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Vanilla Fudge - The Beat Goes On CD (album) cover

THE BEAT GOES ON

Vanilla Fudge

 

Proto-Prog

1.49 | 37 ratings

From Progarchives.com, the ultimate progressive rock music website

J-Man
Prog Reviewer
1 stars Vanilla Fudge's debut may not have moved me a whole lot as a listener, but I certainly understand the album's place as a seminal album in the development of psychedelic and heavy rock music. The success of that album only increases the confusion generated by The Beat Goes On, the American outfit's controversial sophomore observation - this experimental album is a 'head scratcher' for sure, and though some have hailed it as a misunderstood masterpiece, I will join the choir of folks that just don't get it. The Beat Goes On has a few interesting things going on, but the band's total disregard for musical structure and composition makes for a tough pill to swallow, even when looked at from a historical perspective.

Although the music on 1967's Vanilla Fudge was primarily straightforward organ-led psychedelic rock, the same can not be said for The Beat Goes On. There are flirtations with conventional music, like the piano intro "Sketch" and a few Beatles covers in rapid succession, but a majority of the music seems to have very little direction at all - a good portion of side two can hardly be called music, if truth be told. As cool as a sound collage of twentieth century political figures can be if done right, it seems out of place and overly long when it takes up eight minutes on a rock album. The Beat Goes On does have some cool musical ideas from time to time, but they rarely expand beyond interesting fragments; although Vanilla Fudge sticks to cover tracks once again, they never actually recreate any of the tracks they pay homage to. Instead, they briefly touch on numerous compositions, and the result is an incoherent mess.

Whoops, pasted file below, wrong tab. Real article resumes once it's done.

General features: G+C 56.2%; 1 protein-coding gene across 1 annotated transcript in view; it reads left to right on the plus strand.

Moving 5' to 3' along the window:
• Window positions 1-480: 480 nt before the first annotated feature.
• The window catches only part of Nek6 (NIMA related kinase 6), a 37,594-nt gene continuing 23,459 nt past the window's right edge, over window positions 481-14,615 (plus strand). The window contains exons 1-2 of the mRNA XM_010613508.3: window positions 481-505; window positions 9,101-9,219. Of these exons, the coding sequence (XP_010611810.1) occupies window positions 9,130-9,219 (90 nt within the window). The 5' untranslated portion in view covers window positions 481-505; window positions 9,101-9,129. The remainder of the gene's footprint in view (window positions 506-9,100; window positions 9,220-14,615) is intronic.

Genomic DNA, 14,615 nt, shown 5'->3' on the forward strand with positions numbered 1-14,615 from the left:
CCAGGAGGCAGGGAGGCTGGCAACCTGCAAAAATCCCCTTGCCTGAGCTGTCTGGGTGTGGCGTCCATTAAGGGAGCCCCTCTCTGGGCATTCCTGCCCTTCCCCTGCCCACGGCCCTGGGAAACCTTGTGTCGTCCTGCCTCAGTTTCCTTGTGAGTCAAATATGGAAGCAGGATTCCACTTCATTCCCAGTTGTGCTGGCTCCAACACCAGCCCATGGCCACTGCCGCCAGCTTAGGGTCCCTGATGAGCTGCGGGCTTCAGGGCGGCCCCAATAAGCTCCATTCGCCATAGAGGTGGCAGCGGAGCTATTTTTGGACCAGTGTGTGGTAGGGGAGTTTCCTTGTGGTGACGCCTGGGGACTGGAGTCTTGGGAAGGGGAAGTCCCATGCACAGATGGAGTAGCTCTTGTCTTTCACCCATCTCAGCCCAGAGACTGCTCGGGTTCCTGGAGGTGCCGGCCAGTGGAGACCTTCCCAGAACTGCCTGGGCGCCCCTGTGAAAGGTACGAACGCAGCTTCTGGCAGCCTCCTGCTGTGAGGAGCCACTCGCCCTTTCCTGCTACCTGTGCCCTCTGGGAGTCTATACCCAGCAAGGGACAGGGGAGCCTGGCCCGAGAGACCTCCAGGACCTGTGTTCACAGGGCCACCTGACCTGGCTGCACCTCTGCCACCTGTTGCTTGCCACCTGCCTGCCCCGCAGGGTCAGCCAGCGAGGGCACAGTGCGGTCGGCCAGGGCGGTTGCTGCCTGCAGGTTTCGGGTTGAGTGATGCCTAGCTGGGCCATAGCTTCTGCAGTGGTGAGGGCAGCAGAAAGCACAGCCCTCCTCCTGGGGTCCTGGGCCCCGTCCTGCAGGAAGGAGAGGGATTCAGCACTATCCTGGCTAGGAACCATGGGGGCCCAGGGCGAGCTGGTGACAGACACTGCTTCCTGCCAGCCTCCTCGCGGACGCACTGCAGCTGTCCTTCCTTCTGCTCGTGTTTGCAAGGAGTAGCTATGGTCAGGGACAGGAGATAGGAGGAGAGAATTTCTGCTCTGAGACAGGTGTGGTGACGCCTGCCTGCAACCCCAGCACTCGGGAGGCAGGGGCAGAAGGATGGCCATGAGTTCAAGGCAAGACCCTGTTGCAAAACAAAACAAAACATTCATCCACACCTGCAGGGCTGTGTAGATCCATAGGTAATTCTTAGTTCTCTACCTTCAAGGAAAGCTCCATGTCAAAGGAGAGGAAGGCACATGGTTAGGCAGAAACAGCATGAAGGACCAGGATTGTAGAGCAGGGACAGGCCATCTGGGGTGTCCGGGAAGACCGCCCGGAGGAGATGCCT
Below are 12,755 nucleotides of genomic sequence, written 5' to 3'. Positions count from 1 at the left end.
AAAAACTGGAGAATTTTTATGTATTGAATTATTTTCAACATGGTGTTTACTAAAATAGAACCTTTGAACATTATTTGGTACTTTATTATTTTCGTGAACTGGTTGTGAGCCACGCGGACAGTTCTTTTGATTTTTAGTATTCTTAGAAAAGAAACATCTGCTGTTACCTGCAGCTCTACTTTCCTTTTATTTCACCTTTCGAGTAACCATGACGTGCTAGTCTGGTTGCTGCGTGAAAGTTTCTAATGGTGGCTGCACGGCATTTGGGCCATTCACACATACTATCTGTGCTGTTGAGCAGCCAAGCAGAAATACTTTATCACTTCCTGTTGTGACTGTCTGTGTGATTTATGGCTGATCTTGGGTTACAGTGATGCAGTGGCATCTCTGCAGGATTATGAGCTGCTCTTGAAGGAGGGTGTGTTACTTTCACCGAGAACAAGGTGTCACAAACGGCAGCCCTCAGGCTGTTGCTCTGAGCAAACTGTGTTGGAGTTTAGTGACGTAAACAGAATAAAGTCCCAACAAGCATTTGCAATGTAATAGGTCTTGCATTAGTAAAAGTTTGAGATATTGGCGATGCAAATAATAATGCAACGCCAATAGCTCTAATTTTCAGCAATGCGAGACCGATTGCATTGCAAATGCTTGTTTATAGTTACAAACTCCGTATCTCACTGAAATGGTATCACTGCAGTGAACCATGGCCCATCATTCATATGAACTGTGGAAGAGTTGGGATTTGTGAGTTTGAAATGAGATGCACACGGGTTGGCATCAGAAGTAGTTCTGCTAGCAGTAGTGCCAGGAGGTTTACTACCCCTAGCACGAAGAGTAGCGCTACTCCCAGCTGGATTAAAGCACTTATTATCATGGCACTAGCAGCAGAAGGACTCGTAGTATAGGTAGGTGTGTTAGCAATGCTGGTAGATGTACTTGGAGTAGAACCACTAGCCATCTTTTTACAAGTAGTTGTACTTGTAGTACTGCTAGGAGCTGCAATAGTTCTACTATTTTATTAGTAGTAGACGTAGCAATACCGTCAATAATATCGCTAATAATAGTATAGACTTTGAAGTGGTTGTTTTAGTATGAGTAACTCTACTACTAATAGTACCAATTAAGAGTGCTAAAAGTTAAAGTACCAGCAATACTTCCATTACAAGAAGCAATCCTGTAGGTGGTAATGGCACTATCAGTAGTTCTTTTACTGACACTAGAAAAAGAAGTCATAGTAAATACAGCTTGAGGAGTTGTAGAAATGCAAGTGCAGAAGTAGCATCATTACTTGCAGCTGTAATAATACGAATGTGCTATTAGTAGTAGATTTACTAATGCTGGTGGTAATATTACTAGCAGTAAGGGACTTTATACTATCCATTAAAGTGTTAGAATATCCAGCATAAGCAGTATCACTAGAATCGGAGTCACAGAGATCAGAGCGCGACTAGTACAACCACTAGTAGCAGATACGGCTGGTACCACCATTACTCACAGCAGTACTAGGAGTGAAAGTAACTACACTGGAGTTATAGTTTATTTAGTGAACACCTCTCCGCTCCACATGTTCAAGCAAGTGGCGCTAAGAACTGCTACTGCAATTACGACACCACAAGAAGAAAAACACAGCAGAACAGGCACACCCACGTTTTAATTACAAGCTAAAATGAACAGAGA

It's actually a shame that the band never decided to flesh out any of the tunes here, as I think a heavy psychedelic version of "Fur Elise" or "Hound Dog" could have made for an entertaining listen. The Beat Goes On aims to transport the listener through history, musical and otherwise, and although this is a great concept, the execution is baffling. A directionless and confusing album, The Beat Goes On is a failed experiment in my book, and a disappointing followup to Vanilla Fudge's 1967 debut. This is only recommended to the most die-hard of psychedelic collectors - all others should proceed with extreme caution.

J-Man | 1/5 |

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